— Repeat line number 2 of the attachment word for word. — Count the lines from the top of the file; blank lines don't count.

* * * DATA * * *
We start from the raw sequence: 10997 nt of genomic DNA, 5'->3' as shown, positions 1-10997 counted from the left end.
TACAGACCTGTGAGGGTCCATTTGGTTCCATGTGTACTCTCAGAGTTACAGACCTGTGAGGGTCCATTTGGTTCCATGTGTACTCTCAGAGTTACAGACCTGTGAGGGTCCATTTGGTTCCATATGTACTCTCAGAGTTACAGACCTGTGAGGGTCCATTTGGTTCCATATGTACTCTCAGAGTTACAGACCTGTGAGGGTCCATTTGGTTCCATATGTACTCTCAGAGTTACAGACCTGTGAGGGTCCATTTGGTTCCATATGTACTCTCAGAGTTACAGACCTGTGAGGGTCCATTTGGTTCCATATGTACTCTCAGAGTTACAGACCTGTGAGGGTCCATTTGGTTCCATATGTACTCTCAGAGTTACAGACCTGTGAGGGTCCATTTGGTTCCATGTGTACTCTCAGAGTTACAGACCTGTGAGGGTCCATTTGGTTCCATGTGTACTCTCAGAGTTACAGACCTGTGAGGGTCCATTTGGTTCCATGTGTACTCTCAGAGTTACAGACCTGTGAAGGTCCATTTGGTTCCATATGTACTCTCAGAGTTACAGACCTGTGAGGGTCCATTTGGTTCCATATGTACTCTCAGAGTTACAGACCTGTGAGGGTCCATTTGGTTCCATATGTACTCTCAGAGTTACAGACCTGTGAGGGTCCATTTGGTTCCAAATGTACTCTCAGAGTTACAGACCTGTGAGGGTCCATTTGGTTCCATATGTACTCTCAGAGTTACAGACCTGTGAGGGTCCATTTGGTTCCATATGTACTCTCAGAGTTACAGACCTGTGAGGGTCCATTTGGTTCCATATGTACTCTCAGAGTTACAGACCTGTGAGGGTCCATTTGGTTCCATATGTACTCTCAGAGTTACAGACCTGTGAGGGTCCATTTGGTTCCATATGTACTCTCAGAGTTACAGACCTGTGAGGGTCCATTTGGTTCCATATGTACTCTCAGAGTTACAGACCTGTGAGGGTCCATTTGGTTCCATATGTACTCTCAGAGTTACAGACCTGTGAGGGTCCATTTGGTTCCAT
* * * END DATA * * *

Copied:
TACAGACCTGTGAGGGTCCATTTGGTTCCATGTGTACTCTCAGAGTTACAGACCTGTGAGGGTCCATTTGGTTCCATGTGTACTCTCAGAGTTACAGACCTGTGAGGGTCCATTTGGTTCCATATGTACTCTCAGAGTTACAGACCTGTGAGGGTCCATTTGGTTCCATATGTACTCTCAGAGTTACAGACCTGTGAGGGTCCATTTGGTTCCATATGTACTCTCAGAGTTACAGACCTGTGAGGGTCCATTTGGTTCCATATGTACTCTCAGAGTTACAGACCTGTGAGGGTCCATTTGGTTCCATATGTACTCTCAGAGTTACAGACCTGTGAGGGTCCATTTGGTTCCATATGTACTCTCAGAGTTACAGACCTGTGAGGGTCCATTTGGTTCCATGTGTACTCTCAGAGTTACAGACCTGTGAGGGTCCATTTGGTTCCATGTGTACTCTCAGAGTTACAGACCTGTGAGGGTCCATTTGGTTCCATGTGTACTCTCAGAGTTACAGACCTGTGAAGGTCCATTTGGTTCCATATGTACTCTCAGAGTTACAGACCTGTGAGGGTCCATTTGGTTCCATATGTACTCTCAGAGTTACAGACCTGTGAGGGTCCATTTGGTTCCATATGTACTCTCAGAGTTACAGACCTGTGAGGGTCCATTTGGTTCCAAATGTACTCTCAGAGTTACAGACCTGTGAGGGTCCATTTGGTTCCATATGTACTCTCAGAGTTACAGACCTGTGAGGGTCCATTTGGTTCCATATGTACTCTCAGAGTTACAGACCTGTGAGGGTCCATTTGGTTCCATATGTACTCTCAGAGTTACAGACCTGTGAGGGTCCATTTGGTTCCATATGTACTCTCAGAGTTACAGACCTGTGAGGGTCCATTTGGTTCCATATGTACTCTCAGAGTTACAGACCTGTGAGGGTCCATTTGGTTCCATATGTACTCTCAGAGTTACAGACCTGTGAGGGTCCATTTGGTTCCATATGTACTCTCAGAGTTACAGACCTGTGAGGGTCCATTTGGTTCCAT